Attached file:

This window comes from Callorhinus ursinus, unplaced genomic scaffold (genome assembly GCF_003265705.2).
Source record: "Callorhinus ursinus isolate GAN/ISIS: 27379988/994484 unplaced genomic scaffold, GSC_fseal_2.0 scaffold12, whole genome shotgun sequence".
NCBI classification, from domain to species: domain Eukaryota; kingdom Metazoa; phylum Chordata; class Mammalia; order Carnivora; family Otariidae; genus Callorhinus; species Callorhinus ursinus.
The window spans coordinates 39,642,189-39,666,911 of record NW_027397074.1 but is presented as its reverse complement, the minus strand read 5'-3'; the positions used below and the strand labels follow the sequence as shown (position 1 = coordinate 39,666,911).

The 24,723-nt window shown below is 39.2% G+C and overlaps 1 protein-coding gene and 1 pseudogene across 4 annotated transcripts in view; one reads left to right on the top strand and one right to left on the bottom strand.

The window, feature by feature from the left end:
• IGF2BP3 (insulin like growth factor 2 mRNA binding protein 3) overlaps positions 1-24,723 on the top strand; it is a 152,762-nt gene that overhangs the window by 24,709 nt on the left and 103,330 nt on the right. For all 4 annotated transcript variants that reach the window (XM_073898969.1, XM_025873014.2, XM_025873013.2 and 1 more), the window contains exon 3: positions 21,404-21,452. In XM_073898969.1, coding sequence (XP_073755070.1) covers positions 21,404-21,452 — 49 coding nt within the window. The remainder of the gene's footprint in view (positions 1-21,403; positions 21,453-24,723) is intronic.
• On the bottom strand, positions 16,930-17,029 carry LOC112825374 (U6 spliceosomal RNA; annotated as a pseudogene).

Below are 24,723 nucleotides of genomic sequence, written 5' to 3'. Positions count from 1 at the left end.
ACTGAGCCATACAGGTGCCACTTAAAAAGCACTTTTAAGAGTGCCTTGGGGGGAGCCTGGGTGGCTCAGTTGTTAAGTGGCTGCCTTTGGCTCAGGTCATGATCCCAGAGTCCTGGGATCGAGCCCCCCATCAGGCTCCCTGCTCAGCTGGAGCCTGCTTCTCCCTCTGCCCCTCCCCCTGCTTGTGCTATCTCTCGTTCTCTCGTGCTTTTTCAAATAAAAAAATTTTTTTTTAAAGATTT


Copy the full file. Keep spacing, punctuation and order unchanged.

This window comes from Callorhinus ursinus, unplaced genomic scaffold (genome assembly GCF_003265705.2).
Source record: "Callorhinus ursinus isolate GAN/ISIS: 27379988/994484 unplaced genomic scaffold, GSC_fseal_2.0 scaffold12, whole genome shotgun sequence".
NCBI classification, from domain to species: domain Eukaryota; kingdom Metazoa; phylum Chordata; class Mammalia; order Carnivora; family Otariidae; genus Callorhinus; species Callorhinus ursinus.
The window spans coordinates 39,642,189-39,666,911 of record NW_027397074.1 but is presented as its reverse complement, the minus strand read 5'-3'; the positions used below and the strand labels follow the sequence as shown (position 1 = coordinate 39,666,911).

The 24,723-nt window shown below is 39.2% G+C and overlaps 1 protein-coding gene and 1 pseudogene across 4 annotated transcripts in view; one reads left to right on the top strand and one right to left on the bottom strand.

The window, feature by feature from the left end:
• IGF2BP3 (insulin like growth factor 2 mRNA binding protein 3) overlaps positions 1-24,723 on the top strand; it is a 152,762-nt gene that overhangs the window by 24,709 nt on the left and 103,330 nt on the right. For all 4 annotated transcript variants that reach the window (XM_073898969.1, XM_025873014.2, XM_025873013.2 and 1 more), the window contains exon 3: positions 21,404-21,452. In XM_073898969.1, coding sequence (XP_073755070.1) covers positions 21,404-21,452 — 49 coding nt within the window. The remainder of the gene's footprint in view (positions 1-21,403; positions 21,453-24,723) is intronic.
• On the bottom strand, positions 16,930-17,029 carry LOC112825374 (U6 spliceosomal RNA; annotated as a pseudogene).

Below are 24,723 nucleotides of genomic sequence, written 5' to 3'. Positions count from 1 at the left end.
ACTGAGCCATACAGGTGCCACTTAAAAAGCACTTTTAAGAGTGCCTTGGGGGGAGCCTGGGTGGCTCAGTTGTTAAGTGGCTGCCTTTGGCTCAGGTCATGATCCCAGAGTCCTGGGATCGAGCCCCCCATCAGGCTCCCTGCTCAGCTGGAGCCTGCTTCTCCCTCTGCCCCTCCCCCTGCTTGTGCTATCTCTCGTTCTCTCGTGCTTTTTCAAATAAAAAAATTTTTTTTTAAAGATTT